2. 2. The Emergence of Innovation 3.0<br />Web 4.0<br />Cross-linking intelligent applications<br />Web 3.0<br />Cross-linking knowledge<br />Intelligent Semantic Agents<br />Innovation 4.0 ?<br />Ubiquitous Outernet<br />Semantic <br />enterprise<br />ConvergenceTurn ?<br />Embedded Innovation<br />Knowledge Embedding<br />Semantic Knowledge Networks<br />Semantic Knowledge Management<br />Know-howTurn<br />Open Collaborative Learning<br />knowledge inclusion and technological enhancement<br />Open Innovation<br />Web 2.0<br />Cross-linking users<br />Web 1.0<br />Cross-linking information<br />CollaborativeTurn<br />Decentral Social Communities<br />Closed Innovation <br />Organi-zational Change<br />NDA<br />IPR<br />Anthropocentric communities<br />Corporate Individualism<br />social inclusion and participation<br />
  3. 3. Innovation System of the Digital Economy<br />Demographic Change<br />Globalisation<br />Convergence of Markets<br />Competition regulation<br />Technology Knowledge Sources<br />Standards<br />Market for <br />Contents<br />Patent-laws<br />Multi-agent system of Innovation Actors<br />Telecommunication<br />Basic services<br />Value-Services<br />Distri-bution<br />Add. Services<br />Market for <br />Content <br />Packaging &<br />Applications <br />Media-Technologies<br />Market Demand<br />Melting Kernel<br />Technology Transfer<br />Content Generation<br />Pack-<br />aging<br />Distri-<br />bution<br />Enduser <br />Devices<br />Market for <br />Transmission <br />Carriers<br />IT-/Electronics<br />Parts<br />Software <br />Platforms<br />Distri-bution<br />Add. Services<br />Market for <br />Hardware<br />(end-user devices etc.)<br />Semantic Techn.<br />Media Law<br />eCommerce-Law<br />...<br />...<br />...<br />...<br />Market for <br />...<br />Digital Signature Act<br />Institutional Framework(Governance)<br />Internationalisation<br />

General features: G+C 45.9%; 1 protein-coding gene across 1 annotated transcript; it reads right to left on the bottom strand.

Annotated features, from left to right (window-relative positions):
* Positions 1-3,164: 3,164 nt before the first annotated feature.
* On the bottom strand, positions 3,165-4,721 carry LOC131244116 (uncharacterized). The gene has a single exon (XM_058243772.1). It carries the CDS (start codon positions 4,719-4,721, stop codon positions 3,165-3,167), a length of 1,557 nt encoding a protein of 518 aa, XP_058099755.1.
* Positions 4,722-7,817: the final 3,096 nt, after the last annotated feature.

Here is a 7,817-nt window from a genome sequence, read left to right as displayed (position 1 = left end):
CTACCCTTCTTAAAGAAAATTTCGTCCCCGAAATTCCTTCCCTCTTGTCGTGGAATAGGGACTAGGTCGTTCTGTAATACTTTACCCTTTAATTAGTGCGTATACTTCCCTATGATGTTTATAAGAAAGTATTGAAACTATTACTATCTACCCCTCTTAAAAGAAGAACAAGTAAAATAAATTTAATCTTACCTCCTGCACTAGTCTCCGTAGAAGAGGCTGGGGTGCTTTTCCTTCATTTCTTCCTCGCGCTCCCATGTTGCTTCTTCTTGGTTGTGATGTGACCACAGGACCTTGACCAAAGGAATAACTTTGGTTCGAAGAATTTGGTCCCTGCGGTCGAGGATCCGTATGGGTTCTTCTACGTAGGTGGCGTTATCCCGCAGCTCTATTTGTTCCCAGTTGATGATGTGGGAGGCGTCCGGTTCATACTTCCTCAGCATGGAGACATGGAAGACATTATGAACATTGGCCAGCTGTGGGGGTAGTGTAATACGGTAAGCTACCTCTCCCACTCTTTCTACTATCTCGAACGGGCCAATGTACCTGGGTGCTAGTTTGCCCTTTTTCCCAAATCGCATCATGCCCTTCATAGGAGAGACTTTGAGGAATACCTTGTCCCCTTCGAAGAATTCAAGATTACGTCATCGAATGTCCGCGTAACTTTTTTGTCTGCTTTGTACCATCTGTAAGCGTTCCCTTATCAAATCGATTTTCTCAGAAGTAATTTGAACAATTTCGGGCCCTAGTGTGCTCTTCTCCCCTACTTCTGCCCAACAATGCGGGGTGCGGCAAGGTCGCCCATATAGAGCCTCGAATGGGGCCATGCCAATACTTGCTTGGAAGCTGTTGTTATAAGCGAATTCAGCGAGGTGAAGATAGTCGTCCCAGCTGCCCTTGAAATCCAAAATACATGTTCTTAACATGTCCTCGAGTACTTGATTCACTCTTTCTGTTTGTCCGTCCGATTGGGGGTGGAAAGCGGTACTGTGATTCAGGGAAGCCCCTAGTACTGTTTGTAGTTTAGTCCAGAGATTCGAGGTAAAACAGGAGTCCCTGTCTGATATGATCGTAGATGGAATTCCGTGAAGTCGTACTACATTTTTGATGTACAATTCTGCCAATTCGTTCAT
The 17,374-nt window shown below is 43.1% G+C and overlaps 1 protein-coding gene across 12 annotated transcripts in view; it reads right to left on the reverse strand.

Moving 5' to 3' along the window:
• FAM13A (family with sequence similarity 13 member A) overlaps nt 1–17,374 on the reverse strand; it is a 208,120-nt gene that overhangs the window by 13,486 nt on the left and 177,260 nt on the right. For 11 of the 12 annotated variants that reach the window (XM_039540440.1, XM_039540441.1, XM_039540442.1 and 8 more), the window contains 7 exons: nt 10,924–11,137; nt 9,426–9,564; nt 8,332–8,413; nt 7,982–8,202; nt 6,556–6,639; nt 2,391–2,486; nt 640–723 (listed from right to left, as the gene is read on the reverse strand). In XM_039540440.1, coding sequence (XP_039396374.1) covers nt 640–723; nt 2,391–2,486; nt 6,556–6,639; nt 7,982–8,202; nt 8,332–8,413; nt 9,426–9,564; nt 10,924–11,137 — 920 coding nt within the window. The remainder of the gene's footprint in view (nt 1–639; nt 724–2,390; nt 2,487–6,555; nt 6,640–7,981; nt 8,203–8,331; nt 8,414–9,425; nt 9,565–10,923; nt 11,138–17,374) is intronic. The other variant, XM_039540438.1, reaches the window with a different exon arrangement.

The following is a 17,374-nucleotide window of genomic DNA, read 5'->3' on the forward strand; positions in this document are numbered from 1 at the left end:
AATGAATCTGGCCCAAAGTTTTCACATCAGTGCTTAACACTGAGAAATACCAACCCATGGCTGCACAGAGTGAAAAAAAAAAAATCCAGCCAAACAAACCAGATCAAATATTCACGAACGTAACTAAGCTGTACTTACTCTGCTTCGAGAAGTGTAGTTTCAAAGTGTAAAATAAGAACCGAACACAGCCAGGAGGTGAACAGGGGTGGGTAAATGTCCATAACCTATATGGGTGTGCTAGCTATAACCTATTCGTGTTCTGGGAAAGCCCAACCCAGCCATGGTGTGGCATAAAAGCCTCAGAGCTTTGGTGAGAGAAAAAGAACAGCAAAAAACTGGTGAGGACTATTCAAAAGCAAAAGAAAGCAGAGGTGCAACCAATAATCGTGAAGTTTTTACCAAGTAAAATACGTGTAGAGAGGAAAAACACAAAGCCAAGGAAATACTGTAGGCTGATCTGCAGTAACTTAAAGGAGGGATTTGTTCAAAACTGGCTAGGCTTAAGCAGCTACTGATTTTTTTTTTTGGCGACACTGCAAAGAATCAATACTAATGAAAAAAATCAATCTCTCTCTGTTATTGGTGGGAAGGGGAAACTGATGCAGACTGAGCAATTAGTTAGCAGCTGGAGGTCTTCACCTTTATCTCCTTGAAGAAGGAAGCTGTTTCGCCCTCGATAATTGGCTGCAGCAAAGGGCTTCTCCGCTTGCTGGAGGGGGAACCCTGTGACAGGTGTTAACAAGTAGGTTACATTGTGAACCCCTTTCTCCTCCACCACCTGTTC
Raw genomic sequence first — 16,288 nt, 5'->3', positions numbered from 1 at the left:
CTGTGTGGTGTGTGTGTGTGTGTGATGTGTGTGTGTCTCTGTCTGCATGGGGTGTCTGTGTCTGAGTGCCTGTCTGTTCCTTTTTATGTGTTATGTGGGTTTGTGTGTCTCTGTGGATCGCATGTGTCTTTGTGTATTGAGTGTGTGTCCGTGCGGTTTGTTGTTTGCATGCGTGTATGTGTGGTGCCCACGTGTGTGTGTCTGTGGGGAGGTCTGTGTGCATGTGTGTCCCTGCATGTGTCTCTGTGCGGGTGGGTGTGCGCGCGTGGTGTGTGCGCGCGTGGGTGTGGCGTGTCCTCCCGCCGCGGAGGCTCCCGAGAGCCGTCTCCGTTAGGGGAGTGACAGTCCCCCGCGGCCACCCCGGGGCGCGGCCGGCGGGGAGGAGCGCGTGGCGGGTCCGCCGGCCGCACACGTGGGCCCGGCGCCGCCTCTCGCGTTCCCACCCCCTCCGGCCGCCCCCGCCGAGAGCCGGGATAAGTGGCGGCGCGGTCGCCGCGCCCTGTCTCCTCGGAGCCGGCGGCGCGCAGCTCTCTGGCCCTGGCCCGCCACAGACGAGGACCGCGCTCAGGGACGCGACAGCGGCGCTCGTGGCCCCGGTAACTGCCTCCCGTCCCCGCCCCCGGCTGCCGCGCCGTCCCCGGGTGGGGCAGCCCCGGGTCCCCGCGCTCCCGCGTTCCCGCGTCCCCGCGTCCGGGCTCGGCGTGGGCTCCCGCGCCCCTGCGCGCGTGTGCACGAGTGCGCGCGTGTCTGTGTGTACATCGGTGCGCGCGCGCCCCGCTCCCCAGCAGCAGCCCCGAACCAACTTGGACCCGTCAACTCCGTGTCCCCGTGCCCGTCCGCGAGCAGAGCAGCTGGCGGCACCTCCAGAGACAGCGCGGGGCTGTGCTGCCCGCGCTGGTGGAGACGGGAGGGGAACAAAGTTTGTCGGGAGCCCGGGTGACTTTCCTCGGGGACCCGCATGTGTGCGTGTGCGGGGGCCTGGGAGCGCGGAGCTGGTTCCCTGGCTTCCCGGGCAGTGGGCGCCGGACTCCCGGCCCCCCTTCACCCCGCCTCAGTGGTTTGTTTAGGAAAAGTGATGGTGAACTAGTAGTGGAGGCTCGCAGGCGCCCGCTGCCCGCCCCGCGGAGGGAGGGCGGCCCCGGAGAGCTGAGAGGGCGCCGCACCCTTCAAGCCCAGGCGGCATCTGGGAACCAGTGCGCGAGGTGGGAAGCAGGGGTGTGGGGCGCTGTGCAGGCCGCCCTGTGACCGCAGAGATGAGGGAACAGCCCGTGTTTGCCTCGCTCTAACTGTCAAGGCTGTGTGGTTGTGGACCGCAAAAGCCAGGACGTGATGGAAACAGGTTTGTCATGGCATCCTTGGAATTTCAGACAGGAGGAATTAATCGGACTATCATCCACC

4. 4. Multi-Agent-System – Embedding into Communities -<br />Community ofAffinity<br />OuterKnowledge Space<br />Mutuallearning<br />Virtual organizationalboundary<br />Pro-sumers<br />Real organizationalboundary<br />InnerKnowledge Space<br />Community learningcycle<br />Conventionalorganizationalboundary<br />Feed-backs<br />Innova-tors<br />Organizatio-nalKernel<br />Ex-perts<br />Community <br />of Interest<br />Community <br />of Practice<br />Cross-Innovation: ideasfrom outside thecity wall<br />Researchers<br />Gravitational Embedding Force<br />Technology Transfer<br />ScientificCommunity<br />